Every tank I ever had any retrofit welding on from 50bbl to 300bbl had the weld back flushed. I agree it is not always necessary when using low heat and a tig torch. I do think that if the welder in question did a good job on the outer weld, that doing follow up pass on the back would yield a good product. But most welding shops just break out their MIG and leave results like the first couple posts.
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Old 12-07-2012, 02:58 PM   #16
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I dare the OP to let that guy weld on his kegs and post pictures later. I love Wendy's spicy chicken sandwich, but now I'm worried about eating them ;-) Just kidding. This is the first time I've ever heard of a sanitary welder not back gassing. If you get penetration on the keg wall, you'll get sugaring. Back gassing with argon is the simple way to avoid this and if you use a volume reducing attachment, you don't spend up all your gas in the process. In vessels this size, there really is no room to get in there and play around with welding from the inside. Most of the sanitary standards that the FDA would lean on are specific to the dairy and pharma industries and even a quick glance from someone outside of that industry can find back purging language. Hey, what do I know. I have never TIG welded in my life so I could be blowing smoke, but I do know how to read. That's probably just enough info be an ass though.

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Old 12-07-2012, 03:47 PM   #17
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I will accept the challenge and be willing to post the pictures myself. If the OP wants to pay to ship the keggles both ways to Georgia, send the fittings, and throw in $20 for the consumables that I use, bring it on. I am not trying to be arrogant or assinine. I would say that back gassing is an insurance policy against a crappy weld from an unskilled or unprepared welder.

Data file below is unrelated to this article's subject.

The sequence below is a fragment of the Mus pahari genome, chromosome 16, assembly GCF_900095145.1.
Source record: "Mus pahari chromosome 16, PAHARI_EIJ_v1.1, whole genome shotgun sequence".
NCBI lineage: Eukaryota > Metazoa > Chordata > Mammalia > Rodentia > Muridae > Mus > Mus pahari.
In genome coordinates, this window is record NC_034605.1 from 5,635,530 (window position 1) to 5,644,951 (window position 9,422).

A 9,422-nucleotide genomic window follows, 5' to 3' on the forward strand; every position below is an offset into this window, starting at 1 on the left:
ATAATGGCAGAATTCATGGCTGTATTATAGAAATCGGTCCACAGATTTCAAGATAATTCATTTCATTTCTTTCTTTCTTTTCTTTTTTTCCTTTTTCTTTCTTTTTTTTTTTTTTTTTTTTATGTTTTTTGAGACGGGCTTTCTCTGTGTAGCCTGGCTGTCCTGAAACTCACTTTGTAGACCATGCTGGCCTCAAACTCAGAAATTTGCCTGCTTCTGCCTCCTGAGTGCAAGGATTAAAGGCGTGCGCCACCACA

As far as mig welding stainless goes I have never attempted it and don't know what the results would be if I tried. In my opinion, this is one of those ares where just because you CAN doesn't mean that you should. I can say that the weld pictured earlier in the post was something that was not tig.

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Old 12-07-2012, 03:51 PM   #18
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Quote:
Originally Posted by Bobby_M
I dare the OP to let that guy weld on his kegs and post pictures later. I love Wendy's spicy chicken sandwich, but now I'm worried about eating them ;-) Just kidding. This is the first time I've ever heard of a sanitary welder not back gassing. Hey, what do I know. I have never TIG welded in my life so I could be blowing smoke, but I do know how to read. That's probably just enough info be an ass though.
For the record, I still eat chicken sandwiches from Wendy's. I always thought it a bit macabre but the served fried chicken in the cafeteria almost every day...and it was good chicken.

And Bobby, you aren't blowing smoke....you are back gassing :-).
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Old 12-07-2012, 03:53 PM   #19
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Argoodin is correct in a way on this. The picture Bobby posted has something that protrudes through the sidewall. In this case you would need to purge the otherside with argon. If you make the hole smaller on the keg and weld a half coupling to the sidewall you don't have to purge the otherside and worry about sugaring. All of the argon will be shielding the puddle on the front when the half coupling will be welded to the keg. If the welder burns through that keg then yes it will reach oxygen and cause sugaring. A lot of pipe fitters love the socket weld style fittings because it's a small fillet weld that doesn't require purging.

On the flip side of this is trying to be as sanitary (clean and smooth) as possible for us homebrewers to avoid small places for infections to form. You do want to purge and get the puddle hot enough to create a nice bead on the inside as well. If you don't have your heat high enough and just join the top layer of metal together, you'll still have a lip/crack where the two joints meet on the inside which can leave an area for bacteria and junk to form. You want that puddle of molten metal to go all the way through to have a nice bead both inside and out for 16ga (.065) sanitary systems.

Like others have said I'm no certified welder that been welding for decades but I've been around stainless welders that have.

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Old 12-07-2012, 04:06 PM   #20
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By welding from both sides as the welder suggested above, this will further flush and smooth the weld. This is often called tig washing by experienced welders and is a process used in food service applications to smooth and flush the weld bead without grinding.
The problem in a lot of our setups is that you cannot weld from both sides when the coupling sits as low as it does in the kettle.